Wednesday, 22 July 2015

Morgan Family Tidbits

While researching my blog post for last week on the sad story of Alexander Morgan, I was able to glean a few other stories about his family. 

Number One

In May 1891, Lydia Pooley a housekeeper at Seghill was charged with having assaulted Elizabeth and Elizabeth Ellen Morgan, a mother and daughter. Elizabeth was the wife of Alexander Morgan, and Elizabeth Ellen was their daughter. 

Mr. Kewney appeared for the Morgans, and opened the case. According to Mrs. Elizabeth Morgan, she was coming down the row with a can in her hand. She said that Lydia was standing at her door, when she suddenly rushed at her and struck her with a shovel. Elizabeth Ellen naturally came to her mother's assistance, but she was also struck by Lydia, and also had her fingers bit. There had been no provocation at all. 

Lydia Pooley was up next, and stated that a few days previously Elizabeth Morgan threw a dish of greasy water over her as she was coming past with two pails of water. Elizabeth rejected this claim. Lydia went on to say that Elizabeth Morgan was always insulting and laughing at her. Elizabeth Ellen corroborated her mother's evidence. 

Thomas McGuinness was then called on. He came out of his house to see Lydia and Elizabeth Ellen fighting. Elizabeth Ellen's fingers were in Lydia's mouth. "She put her fingers in my mouth and I did bite them!" Lydia interjected, causing laughter in the court. "The old woman", Mrs. Elizabeth Morgan was lying on ground, and both mother and daughter fainted.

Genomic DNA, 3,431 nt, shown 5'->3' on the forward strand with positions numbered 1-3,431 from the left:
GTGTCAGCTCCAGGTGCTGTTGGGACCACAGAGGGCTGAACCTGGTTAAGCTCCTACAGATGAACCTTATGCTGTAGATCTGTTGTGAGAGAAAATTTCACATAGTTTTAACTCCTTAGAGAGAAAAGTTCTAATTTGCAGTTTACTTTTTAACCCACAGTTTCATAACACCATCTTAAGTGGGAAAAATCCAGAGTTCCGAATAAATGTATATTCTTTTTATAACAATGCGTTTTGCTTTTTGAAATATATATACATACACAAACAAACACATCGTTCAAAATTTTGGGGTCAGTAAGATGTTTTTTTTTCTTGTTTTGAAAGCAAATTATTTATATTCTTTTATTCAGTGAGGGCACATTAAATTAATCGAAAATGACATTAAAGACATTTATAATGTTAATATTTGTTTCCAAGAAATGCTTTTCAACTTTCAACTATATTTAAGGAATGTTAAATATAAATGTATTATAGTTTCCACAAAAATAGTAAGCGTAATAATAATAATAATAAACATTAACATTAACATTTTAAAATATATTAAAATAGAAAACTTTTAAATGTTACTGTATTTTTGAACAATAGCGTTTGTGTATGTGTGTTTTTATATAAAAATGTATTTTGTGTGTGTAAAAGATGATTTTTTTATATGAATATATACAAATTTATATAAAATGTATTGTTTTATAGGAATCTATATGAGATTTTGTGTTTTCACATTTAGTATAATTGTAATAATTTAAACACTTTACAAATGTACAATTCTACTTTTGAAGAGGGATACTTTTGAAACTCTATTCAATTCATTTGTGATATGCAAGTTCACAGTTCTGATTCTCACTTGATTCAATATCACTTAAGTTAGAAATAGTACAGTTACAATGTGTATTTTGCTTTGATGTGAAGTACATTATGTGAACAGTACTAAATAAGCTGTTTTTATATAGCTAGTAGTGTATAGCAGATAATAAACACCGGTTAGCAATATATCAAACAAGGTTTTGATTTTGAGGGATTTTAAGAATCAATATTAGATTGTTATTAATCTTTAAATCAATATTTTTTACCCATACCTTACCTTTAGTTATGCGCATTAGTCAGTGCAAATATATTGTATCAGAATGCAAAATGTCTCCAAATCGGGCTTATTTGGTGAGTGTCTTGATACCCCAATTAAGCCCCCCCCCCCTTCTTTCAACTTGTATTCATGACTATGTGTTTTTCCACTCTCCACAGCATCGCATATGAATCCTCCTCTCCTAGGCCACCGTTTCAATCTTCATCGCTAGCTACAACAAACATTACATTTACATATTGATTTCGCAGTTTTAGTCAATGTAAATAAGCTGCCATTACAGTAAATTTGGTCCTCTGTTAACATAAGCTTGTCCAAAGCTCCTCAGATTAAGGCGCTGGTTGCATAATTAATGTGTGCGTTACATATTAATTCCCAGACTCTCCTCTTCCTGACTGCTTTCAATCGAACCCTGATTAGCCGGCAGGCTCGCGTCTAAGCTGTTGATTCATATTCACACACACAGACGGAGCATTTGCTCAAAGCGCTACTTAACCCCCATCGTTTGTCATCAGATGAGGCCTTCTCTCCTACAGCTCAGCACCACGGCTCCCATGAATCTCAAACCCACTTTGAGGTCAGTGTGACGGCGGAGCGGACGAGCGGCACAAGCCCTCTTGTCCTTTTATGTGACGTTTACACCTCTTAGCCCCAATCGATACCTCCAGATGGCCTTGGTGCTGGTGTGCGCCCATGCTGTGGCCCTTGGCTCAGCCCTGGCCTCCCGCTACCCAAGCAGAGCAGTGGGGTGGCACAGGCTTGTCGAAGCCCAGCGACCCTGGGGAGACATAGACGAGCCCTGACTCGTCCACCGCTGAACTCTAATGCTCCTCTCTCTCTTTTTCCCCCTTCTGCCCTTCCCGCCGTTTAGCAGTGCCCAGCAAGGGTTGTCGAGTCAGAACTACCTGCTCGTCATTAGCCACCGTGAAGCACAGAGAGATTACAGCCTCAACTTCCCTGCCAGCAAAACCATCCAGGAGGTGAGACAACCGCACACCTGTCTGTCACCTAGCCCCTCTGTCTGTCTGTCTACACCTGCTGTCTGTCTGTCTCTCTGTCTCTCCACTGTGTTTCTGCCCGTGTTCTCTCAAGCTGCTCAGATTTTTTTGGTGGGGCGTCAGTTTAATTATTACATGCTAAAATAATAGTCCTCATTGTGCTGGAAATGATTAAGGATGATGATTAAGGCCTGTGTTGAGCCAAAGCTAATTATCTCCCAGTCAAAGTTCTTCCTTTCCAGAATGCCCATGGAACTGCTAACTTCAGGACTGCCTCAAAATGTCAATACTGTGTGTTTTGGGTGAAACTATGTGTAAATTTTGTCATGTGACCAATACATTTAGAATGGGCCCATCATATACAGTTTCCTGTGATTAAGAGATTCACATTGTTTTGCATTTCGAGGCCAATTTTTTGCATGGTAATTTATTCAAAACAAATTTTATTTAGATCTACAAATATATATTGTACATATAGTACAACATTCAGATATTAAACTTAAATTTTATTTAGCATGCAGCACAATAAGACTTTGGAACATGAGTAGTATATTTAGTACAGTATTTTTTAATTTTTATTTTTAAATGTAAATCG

Lydia Pooley went on to say that she came out of her house with the shovel only after Mrs. Morgan threw a can of beer in her face. 

P.C. Sproat who was stationed at Seghill at the time, said he was sent for and found "the daughter" bleeding, and "the mother" in a fainting condition. Two further witnesses were called but neither appeared as they were out of the court when the case commenced. 

The Bench fined Mrs. Pooley 2s 6d in each case, and dismissed the cross summons. 

Number Two

From the Morpeth Herald, 30 September 1905.

Number Three

In July 1907 William Herron Morgan, the son of Martin passed his examinations with distinction and was able to enter the Armstrong College, Newcastle after the summer vacation. 

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